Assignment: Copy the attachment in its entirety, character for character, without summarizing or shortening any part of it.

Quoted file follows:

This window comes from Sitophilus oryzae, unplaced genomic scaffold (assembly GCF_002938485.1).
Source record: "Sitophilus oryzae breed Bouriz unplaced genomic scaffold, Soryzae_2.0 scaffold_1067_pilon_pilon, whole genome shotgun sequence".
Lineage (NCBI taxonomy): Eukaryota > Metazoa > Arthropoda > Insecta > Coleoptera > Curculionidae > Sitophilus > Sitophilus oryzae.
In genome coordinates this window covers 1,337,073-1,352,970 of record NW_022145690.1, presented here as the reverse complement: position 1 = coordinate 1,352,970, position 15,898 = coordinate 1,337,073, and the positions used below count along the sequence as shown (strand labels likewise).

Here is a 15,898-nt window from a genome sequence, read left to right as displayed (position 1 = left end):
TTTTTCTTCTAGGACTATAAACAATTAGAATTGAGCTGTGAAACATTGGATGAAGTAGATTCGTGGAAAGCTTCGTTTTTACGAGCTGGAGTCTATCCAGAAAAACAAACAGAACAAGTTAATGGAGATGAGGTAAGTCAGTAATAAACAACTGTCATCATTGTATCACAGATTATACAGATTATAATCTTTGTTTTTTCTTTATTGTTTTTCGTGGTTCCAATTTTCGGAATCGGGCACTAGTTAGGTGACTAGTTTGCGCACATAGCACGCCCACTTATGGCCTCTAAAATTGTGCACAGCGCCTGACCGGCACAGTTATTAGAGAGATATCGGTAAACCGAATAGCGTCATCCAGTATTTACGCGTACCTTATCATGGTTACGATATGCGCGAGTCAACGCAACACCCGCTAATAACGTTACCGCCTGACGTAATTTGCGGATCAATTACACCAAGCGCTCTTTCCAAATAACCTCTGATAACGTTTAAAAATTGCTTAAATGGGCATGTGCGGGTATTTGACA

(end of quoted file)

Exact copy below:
This window comes from Sitophilus oryzae, unplaced genomic scaffold (assembly GCF_002938485.1).
Source record: "Sitophilus oryzae breed Bouriz unplaced genomic scaffold, Soryzae_2.0 scaffold_1067_pilon_pilon, whole genome shotgun sequence".
Lineage (NCBI taxonomy): Eukaryota > Metazoa > Arthropoda > Insecta > Coleoptera > Curculionidae > Sitophilus > Sitophilus oryzae.
In genome coordinates this window covers 1,337,073-1,352,970 of record NW_022145690.1, presented here as the reverse complement: position 1 = coordinate 1,352,970, position 15,898 = coordinate 1,337,073, and the positions used below count along the sequence as shown (strand labels likewise).

Here is a 15,898-nt window from a genome sequence, read left to right as displayed (position 1 = left end):
TTTTTCTTCTAGGACTATAAACAATTAGAATTGAGCTGTGAAACATTGGATGAAGTAGATTCGTGGAAAGCTTCGTTTTTACGAGCTGGAGTCTATCCAGAAAAACAAACAGAACAAGTTAATGGAGATGAGGTAAGTCAGTAATAAACAACTGTCATCATTGTATCACAGATTATACAGATTATAATCTTTGTTTTTTCTTTATTGTTTTTCGTGGTTCCAATTTTCGGAATCGGGCACTAGTTAGGTGACTAGTTTGCGCACATAGCACGCCCACTTATGGCCTCTAAAATTGTGCACAGCGCCTGACCGGCACAGTTATTAGAGAGATATCGGTAAACCGAATAGCGTCATCCAGTATTTACGCGTACCTTATCATGGTTACGATATGCGCGAGTCAACGCAACACCCGCTAATAACGTTACCGCCTGACGTAATTTGCGGATCAATTACACCAAGCGCTCTTTCCAAATAACCTCTGATAACGTTTAAAAATTGCTTAAATGGGCATGTGCGGGTATTTGACA